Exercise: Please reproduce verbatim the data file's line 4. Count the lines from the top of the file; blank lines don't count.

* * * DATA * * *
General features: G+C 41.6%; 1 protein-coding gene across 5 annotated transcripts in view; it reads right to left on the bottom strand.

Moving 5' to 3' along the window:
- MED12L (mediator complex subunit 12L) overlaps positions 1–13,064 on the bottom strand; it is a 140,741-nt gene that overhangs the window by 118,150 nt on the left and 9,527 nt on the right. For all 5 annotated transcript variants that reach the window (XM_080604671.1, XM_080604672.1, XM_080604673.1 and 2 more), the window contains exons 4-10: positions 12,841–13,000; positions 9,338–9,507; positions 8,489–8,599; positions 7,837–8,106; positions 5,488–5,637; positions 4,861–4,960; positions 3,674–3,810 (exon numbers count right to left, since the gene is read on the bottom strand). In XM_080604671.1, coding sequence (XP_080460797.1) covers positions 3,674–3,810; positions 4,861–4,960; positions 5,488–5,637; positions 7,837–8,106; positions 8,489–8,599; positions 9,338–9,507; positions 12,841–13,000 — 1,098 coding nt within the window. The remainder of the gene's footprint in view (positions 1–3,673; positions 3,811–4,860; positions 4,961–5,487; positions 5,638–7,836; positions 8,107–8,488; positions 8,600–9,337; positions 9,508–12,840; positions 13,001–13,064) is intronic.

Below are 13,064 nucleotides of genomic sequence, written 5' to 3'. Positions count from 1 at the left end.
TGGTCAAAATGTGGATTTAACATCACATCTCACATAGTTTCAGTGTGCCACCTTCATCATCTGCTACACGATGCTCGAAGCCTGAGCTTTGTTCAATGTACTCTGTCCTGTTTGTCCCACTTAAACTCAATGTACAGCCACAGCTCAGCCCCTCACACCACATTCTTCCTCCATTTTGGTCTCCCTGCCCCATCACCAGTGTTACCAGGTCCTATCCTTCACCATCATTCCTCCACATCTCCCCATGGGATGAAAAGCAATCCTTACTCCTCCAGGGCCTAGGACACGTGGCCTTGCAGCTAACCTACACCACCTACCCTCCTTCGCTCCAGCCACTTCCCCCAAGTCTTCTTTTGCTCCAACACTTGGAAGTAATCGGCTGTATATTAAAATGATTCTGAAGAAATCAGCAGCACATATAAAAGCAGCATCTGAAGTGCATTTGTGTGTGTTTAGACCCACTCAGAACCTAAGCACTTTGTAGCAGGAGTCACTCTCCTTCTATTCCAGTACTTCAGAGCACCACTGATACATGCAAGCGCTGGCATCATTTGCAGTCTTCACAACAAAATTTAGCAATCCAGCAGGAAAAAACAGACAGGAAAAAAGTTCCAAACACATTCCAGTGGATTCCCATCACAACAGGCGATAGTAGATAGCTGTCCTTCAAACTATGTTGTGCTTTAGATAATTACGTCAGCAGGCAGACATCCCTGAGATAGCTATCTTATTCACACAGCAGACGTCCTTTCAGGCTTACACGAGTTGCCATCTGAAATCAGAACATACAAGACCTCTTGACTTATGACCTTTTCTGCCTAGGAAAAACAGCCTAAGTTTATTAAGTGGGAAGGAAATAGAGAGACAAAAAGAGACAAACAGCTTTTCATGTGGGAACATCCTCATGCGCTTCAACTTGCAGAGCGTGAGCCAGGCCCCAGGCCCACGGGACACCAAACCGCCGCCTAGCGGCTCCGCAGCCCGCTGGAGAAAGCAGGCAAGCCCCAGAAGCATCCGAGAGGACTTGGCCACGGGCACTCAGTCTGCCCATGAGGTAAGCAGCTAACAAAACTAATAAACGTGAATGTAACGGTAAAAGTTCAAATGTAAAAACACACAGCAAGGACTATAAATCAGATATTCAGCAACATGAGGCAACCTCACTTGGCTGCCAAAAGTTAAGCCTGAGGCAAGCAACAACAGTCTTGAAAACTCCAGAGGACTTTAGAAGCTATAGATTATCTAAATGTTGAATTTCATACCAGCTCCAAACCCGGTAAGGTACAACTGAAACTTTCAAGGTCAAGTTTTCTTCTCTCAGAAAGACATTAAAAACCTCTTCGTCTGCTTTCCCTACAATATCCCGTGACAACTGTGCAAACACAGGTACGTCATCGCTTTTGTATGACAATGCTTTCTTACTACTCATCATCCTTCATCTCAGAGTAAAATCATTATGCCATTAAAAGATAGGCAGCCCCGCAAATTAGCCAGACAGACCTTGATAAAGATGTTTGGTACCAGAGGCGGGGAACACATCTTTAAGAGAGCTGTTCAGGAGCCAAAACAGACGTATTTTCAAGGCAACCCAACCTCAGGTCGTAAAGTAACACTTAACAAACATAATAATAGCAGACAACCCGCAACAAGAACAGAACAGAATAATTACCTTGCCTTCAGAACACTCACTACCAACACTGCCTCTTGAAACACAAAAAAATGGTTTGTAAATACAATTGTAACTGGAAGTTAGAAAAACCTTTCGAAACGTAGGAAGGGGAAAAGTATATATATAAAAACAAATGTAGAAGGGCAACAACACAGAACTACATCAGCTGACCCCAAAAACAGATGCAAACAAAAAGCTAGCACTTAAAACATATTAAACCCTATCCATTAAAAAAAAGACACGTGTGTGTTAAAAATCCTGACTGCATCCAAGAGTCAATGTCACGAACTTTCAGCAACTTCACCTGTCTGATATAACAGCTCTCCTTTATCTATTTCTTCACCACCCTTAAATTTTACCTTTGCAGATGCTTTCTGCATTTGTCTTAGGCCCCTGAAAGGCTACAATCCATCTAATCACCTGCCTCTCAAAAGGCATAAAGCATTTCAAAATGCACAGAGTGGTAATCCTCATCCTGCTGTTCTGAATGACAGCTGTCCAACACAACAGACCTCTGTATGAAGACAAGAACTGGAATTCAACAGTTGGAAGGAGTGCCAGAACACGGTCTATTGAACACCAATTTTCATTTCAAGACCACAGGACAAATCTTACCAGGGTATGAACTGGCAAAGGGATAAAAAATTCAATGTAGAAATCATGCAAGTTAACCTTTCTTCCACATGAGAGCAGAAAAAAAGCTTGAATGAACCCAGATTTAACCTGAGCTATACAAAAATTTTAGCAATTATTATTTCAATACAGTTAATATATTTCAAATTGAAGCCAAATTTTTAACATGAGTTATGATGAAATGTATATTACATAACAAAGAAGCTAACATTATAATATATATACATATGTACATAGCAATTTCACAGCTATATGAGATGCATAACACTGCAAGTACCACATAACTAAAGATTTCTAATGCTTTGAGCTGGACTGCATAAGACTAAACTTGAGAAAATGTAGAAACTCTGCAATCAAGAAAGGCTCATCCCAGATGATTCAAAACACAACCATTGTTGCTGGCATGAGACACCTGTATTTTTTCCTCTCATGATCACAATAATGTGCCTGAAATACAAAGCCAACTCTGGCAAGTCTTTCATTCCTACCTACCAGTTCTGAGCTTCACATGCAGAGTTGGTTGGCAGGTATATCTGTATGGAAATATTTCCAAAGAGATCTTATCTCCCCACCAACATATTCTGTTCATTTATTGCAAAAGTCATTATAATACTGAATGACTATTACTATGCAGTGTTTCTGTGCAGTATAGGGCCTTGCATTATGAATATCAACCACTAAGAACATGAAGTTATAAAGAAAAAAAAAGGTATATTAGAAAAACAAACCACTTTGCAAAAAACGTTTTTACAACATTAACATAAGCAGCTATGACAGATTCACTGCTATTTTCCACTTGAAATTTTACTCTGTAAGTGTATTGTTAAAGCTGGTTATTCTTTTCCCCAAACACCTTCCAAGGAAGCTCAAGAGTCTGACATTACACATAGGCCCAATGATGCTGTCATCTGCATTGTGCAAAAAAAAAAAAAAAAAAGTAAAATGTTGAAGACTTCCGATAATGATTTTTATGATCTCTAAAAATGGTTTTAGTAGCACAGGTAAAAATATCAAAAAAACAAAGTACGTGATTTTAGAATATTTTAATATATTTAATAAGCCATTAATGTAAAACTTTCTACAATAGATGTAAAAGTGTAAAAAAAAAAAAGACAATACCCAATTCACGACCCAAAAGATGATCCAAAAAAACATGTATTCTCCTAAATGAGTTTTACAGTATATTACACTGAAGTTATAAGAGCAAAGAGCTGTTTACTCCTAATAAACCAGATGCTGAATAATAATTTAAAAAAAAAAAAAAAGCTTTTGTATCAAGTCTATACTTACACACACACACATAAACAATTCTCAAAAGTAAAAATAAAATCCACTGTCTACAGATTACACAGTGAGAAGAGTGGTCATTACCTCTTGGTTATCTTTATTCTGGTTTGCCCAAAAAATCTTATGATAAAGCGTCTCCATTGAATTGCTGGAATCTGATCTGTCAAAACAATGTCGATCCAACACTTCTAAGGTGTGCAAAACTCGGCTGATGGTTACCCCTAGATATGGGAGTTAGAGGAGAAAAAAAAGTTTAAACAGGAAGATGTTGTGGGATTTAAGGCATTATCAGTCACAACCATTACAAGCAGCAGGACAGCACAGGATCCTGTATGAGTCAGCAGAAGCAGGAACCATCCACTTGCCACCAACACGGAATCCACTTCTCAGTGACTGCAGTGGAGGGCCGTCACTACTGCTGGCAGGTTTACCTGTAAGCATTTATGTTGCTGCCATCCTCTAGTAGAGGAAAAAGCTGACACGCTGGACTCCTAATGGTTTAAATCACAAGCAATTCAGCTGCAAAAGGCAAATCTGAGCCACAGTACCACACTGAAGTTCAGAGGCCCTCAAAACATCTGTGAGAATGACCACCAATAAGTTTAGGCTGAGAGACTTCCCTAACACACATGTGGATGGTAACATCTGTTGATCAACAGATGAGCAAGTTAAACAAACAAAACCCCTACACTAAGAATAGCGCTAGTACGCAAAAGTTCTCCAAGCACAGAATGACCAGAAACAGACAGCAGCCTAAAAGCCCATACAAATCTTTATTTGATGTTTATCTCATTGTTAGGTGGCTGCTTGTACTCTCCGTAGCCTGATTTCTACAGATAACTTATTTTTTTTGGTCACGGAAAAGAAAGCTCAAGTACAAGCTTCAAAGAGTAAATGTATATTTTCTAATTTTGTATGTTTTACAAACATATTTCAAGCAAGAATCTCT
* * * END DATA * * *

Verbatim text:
Below are 13,064 nucleotides of genomic sequence, written 5' to 3'. Positions count from 1 at the left end.